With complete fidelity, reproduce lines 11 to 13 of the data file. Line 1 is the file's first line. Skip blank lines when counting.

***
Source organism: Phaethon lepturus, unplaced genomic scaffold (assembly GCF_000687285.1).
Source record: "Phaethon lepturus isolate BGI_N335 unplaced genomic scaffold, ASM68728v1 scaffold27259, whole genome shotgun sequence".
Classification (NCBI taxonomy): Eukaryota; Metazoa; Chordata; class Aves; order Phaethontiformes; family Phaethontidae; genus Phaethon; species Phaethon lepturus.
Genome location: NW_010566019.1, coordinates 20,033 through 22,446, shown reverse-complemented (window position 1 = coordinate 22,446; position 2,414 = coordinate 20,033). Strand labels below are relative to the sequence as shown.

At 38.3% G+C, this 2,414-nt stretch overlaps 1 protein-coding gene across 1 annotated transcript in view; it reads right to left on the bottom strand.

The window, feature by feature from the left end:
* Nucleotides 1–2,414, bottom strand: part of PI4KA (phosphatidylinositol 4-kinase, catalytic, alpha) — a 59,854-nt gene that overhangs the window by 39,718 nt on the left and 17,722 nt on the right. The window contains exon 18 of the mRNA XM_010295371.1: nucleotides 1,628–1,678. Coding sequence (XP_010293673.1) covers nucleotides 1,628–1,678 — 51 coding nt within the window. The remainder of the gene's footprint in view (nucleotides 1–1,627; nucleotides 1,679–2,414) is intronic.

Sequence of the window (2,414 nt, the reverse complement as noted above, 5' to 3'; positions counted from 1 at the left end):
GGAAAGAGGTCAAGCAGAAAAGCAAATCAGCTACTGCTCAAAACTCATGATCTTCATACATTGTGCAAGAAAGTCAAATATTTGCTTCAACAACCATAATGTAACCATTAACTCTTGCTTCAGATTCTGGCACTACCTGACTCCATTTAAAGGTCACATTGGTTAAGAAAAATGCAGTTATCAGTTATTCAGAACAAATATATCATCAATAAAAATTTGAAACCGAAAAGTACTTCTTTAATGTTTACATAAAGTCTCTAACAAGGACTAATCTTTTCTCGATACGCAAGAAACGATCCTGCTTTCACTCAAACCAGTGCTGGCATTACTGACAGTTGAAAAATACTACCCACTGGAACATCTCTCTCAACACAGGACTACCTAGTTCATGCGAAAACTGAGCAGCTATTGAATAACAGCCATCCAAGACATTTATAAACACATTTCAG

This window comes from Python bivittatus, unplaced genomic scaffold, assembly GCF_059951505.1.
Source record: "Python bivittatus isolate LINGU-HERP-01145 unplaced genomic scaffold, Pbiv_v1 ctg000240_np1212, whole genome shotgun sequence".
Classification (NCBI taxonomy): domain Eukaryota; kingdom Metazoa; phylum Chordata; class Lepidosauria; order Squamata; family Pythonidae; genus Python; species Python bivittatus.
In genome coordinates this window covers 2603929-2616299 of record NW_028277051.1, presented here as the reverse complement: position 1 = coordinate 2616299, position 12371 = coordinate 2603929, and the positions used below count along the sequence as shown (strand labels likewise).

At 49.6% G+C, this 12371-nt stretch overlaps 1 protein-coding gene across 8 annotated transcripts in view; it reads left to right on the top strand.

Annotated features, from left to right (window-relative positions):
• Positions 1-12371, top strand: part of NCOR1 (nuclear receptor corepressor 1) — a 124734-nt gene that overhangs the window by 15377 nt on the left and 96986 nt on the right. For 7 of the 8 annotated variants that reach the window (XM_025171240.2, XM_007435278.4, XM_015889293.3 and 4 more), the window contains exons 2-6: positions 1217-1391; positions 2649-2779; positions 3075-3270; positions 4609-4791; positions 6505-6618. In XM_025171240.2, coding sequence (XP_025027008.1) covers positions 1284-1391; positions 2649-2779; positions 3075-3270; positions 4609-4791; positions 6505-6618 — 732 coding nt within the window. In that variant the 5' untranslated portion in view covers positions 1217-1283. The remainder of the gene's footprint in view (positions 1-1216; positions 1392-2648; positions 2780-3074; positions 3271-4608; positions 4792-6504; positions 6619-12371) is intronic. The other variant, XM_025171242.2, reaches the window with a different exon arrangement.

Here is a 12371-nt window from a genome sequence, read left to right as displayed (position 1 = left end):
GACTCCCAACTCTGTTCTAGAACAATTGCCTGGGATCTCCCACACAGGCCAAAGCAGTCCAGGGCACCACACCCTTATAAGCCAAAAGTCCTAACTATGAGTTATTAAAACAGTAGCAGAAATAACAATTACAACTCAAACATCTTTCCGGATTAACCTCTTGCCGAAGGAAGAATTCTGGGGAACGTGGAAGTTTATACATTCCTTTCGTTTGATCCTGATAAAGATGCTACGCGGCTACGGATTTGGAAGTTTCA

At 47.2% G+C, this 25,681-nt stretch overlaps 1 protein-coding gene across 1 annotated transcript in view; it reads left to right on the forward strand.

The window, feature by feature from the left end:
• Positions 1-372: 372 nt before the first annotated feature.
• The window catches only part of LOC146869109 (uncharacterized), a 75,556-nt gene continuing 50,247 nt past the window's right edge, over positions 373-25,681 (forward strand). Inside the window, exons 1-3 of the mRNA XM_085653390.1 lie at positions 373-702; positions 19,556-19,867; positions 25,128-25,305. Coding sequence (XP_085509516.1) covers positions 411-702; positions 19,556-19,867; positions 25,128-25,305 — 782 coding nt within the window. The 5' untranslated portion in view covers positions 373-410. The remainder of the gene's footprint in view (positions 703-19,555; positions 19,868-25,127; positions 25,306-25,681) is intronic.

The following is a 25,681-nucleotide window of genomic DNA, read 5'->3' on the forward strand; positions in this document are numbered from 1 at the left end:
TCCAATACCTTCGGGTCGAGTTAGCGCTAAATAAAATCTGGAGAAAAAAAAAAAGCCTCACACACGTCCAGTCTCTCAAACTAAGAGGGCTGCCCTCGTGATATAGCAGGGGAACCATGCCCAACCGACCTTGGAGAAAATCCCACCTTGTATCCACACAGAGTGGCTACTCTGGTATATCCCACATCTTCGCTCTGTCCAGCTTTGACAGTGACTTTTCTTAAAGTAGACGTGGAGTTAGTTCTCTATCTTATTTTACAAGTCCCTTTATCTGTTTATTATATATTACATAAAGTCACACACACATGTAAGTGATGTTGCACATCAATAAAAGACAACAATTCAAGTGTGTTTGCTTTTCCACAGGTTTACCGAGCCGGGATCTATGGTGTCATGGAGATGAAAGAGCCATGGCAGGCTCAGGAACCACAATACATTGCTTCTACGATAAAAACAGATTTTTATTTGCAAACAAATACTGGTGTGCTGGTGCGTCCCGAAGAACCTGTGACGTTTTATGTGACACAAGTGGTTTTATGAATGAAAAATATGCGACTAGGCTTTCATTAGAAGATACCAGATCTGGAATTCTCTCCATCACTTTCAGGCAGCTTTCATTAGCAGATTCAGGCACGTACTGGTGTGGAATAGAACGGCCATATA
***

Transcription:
Source record: "Python bivittatus isolate LINGU-HERP-01145 unplaced genomic scaffold, Pbiv_v1 ctg000240_np1212, whole genome shotgun sequence".
Classification (NCBI taxonomy): domain Eukaryota; kingdom Metazoa; phylum Chordata; class Lepidosauria; order Squamata; family Pythonidae; genus Python; species Python bivittatus.
In genome coordinates this window covers 2603929-2616299 of record NW_028277051.1, presented here as the reverse complement: position 1 = coordinate 2616299, position 12371 = coordinate 2603929, and the positions used below count along the sequence as shown (strand labels likewise).